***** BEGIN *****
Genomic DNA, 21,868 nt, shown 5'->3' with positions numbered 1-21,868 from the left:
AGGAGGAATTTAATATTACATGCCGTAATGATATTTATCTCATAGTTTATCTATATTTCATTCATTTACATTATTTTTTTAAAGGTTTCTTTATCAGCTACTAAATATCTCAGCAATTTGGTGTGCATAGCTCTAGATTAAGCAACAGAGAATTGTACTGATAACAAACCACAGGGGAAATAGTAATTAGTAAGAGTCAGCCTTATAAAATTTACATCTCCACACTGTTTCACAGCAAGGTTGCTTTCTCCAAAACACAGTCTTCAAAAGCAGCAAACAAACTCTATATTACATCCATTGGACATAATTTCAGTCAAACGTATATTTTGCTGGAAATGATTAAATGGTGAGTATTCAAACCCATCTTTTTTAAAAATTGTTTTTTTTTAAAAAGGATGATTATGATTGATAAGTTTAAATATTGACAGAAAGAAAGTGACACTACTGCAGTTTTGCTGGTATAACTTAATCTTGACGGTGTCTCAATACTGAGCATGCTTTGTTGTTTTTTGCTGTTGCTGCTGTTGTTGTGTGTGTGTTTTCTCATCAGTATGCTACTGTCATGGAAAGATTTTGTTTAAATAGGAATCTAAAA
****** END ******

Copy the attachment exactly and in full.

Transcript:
Genomic DNA, 21,868 nt, shown 5'->3' with positions numbered 1-21,868 from the left:
AGGAGGAATTTAATATTACATGCCGTAATGATATTTATCTCATAGTTTATCTATATTTCATTCATTTACATTATTTTTTTAAAGGTTTCTTTATCAGCTACTAAATATCTCAGCAATTTGGTGTGCATAGCTCTAGATTAAGCAACAGAGAATTGTACTGATAACAAACCACAGGGGAAATAGTAATTAGTAAGAGTCAGCCTTATAAAATTTACATCTCCACACTGTTTCACAGCAAGGTTGCTTTCTCCAAAACACAGTCTTCAAAAGCAGCAAACAAACTCTATATTACATCCATTGGACATAATTTCAGTCAAACGTATATTTTGCTGGAAATGATTAAATGGTGAGTATTCAAACCCATCTTTTTTAAAAATTGTTTTTTTTTAAAAAGGATGATTATGATTGATAAGTTTAAATATTGACAGAAAGAAAGTGACACTACTGCAGTTTTGCTGGTATAACTTAATCTTGACGGTGTCTCAATACTGAGCATGCTTTGTTGTTTTTTGCTGTTGCTGCTGTTGTTGTGTGTGTGTTTTCTCATCAGTATGCTACTGTCATGGAAAGATTTTGTTTAAATAGGAATCTAAAA